Do you have an area that could be made available to trust staff during the day that they could go to to be interviewed live or pre-recorded by a radio station? This could literally be a small cupboard area with a PC (you could add a mixer if required). Around half of the BBC local radio stations are now using a web-based SIP audio connection via the Chrome browser so as long as you have a mic going into the machine and a pair of headphones this could be used. You could have Skype on the machine also to connect to others. Plenty of other solutions too – cleanfeed.net is free for example. This would save NHS staff having to leave the site to go to the radio station and it might be that the NHS IT department would supply the PC and/or internet connection. You could then use the room in the evenings to voice track shows or pre-record interviews yourself.
I realise you are thinking ‘we do Radio!’ but if you have a room with no outside light or a larger studio space that isn’t utilised then do consider putting a camera on a tripod connected to a PC. You could start off with a webcam and lapel mic and attach it to skype again to allow some live in vision interviews to be done and build up to a basic camera and a backdrop. This area would serve 2 purposes – live interviews on TV/pre-records and also an area where hospital departments could come in to ‘film’ something for use on their website or on their youtube channel. This could, for example, be the physio department showing those recovering from breaks some common exercises to do to aid recovery. You could use it at the station to do Facebook Lives or pre-records in-vision to put on your Youtube Channel. By offering video/tv as part of the offering you open yourself up to a new group of volunteers.
Audio to Waiting Rooms or external Surgeries.
Think of the charity as an audio providing service to the NHS in your area. Are there waiting rooms, communal areas or even Doctors Surgeries in your area that could do with some audio added to them? If there are, think whether your main hospital radio feed is the best feed for them. We all hope to not spend too much time in a waiting room so perhaps the audio offering needs to be music/info jukebox style. Perhaps investigate ways in which those listening could request a song via an app or touchscreen device in the waiting room to make things more fun for those in those places.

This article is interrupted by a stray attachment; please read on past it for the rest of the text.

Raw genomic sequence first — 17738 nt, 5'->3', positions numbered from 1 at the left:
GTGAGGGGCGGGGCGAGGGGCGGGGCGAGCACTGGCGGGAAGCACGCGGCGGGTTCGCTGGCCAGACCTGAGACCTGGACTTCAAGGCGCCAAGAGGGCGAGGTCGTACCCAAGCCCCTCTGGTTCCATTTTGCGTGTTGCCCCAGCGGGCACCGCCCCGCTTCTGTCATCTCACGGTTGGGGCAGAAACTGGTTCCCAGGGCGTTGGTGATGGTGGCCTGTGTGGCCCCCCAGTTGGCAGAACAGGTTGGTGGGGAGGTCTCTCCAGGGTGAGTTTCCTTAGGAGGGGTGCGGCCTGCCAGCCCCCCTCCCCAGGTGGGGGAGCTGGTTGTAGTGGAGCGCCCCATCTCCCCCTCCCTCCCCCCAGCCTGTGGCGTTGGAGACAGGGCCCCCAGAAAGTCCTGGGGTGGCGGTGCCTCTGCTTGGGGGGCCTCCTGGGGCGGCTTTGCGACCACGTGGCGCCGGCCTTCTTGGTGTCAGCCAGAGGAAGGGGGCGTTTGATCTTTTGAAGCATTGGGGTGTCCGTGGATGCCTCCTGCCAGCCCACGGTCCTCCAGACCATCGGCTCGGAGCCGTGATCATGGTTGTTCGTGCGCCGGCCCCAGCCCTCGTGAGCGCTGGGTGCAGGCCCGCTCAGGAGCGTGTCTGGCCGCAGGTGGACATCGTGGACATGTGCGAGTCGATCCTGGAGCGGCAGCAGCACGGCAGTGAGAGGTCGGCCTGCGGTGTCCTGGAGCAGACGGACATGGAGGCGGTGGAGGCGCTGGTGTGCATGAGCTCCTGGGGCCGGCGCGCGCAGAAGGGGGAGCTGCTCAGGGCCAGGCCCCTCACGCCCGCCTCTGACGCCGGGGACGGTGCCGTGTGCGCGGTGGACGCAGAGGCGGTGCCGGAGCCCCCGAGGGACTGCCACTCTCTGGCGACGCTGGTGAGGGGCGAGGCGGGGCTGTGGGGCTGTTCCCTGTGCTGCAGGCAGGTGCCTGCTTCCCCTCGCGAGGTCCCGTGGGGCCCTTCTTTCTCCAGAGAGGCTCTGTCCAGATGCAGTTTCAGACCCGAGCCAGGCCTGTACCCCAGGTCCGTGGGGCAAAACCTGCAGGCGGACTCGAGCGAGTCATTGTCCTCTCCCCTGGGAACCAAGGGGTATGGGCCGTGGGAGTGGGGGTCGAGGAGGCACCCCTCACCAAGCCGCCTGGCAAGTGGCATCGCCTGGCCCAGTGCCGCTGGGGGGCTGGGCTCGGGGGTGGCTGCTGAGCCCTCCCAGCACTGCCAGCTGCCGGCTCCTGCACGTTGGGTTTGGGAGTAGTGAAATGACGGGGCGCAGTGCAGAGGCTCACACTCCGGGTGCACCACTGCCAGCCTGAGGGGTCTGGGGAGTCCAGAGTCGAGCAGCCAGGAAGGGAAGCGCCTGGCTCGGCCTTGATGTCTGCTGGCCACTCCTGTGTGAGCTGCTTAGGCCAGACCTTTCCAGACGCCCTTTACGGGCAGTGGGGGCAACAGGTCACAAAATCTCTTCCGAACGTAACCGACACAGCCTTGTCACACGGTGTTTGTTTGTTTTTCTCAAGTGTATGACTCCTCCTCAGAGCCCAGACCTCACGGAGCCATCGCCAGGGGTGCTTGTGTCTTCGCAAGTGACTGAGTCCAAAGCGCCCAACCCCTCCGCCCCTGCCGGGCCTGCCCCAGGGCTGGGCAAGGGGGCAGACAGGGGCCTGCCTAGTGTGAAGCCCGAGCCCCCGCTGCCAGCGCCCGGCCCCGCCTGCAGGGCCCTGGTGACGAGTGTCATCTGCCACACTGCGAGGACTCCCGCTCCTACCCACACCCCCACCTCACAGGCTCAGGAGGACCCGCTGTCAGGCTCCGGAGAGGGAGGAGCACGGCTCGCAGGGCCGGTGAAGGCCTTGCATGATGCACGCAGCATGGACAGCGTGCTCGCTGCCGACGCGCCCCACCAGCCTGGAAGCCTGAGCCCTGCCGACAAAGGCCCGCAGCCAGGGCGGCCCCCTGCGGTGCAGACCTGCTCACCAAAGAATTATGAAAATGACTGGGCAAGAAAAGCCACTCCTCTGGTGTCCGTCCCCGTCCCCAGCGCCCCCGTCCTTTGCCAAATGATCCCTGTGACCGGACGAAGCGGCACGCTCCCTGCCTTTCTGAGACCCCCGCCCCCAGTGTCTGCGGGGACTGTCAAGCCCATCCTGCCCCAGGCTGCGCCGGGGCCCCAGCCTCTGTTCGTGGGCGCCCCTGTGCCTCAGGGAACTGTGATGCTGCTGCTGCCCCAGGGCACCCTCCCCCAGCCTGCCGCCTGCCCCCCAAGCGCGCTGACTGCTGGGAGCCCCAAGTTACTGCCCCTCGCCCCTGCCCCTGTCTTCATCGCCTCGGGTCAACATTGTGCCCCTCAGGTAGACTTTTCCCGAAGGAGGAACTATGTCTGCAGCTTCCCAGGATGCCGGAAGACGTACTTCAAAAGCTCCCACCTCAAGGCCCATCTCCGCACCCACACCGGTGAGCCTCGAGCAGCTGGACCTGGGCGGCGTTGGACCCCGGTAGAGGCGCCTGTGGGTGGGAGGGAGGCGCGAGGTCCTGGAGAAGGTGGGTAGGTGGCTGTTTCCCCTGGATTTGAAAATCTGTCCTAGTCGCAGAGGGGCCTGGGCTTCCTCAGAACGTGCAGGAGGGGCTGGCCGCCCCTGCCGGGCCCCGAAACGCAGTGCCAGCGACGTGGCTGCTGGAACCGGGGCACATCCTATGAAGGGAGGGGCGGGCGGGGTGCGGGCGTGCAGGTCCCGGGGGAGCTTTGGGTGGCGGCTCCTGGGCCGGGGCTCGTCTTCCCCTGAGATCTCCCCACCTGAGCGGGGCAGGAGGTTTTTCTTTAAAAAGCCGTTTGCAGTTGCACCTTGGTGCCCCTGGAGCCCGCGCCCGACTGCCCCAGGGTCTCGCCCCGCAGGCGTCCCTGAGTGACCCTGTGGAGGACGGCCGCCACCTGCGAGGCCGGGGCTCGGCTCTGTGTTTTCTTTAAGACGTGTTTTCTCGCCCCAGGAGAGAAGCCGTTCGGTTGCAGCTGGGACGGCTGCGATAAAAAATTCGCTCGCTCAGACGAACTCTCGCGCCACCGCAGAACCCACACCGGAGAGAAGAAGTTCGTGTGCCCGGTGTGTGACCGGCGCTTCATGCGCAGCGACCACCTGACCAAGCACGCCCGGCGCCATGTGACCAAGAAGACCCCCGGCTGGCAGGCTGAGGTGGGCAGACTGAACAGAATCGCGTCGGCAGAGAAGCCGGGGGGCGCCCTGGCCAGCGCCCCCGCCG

Audio Versions of Literature
Make sure the Hospital are aware that you could voice any printed material they produce to enable those with no or reduced sight to be informed about the services the NHS Trust offers.
The important thing with all of these is to speak with your trust. In most situations, they are your landlord so it makes sense to speak with them so you know of any changes to your accommodation or services. I hope these ideas have been useful to think about and maybe you can try to implement one or two?
About the writer – Matt was a volunteer for Hospital Radio Chelmsford for 25 years and is now an associate member of the HBA.
Using Myriad Playout v4 I found myself wanting to pre-fade the next song without it affecting the backtiming or dashboard for what was playing on air at the time. I wanted to use the fader I was going to be eventually playing the item on air from. In order to achieve this I have used the Myriad Command language to force players into and out of Preview Mode.
So on Monday 1st April we mark the end of Hospital Broadcasting Week 2013. This is the annual week where hospital broadcasting in the UK is publicised and shouted about.
The event began with the Hospital Broadcasting Associations annual conference and awards ceremony held this year in Blackpool. It ends on monday with over 30 stations sharing the output from Richard Smith who runs the A to Z of Pop website.
This is his third ‘Big Broadcast’ and this time in association with the HBA he has been asked to broadcast for 24 hours from midday on Sunday to midday on Monday. This is a great concept of stations coming together over a period of time where they may be difficulty in getting live presenters on the individual stations. I spoke to him recently on my podcast here and he explains a little more about his past broadcasts.
Richard sees this kind of syndication/networking growing in the future and so do i as the need to have presenter led output rather than jukebox output on Hospital Radio stations increases. I wish him luck and will be listening – why not tune in via the website yourself?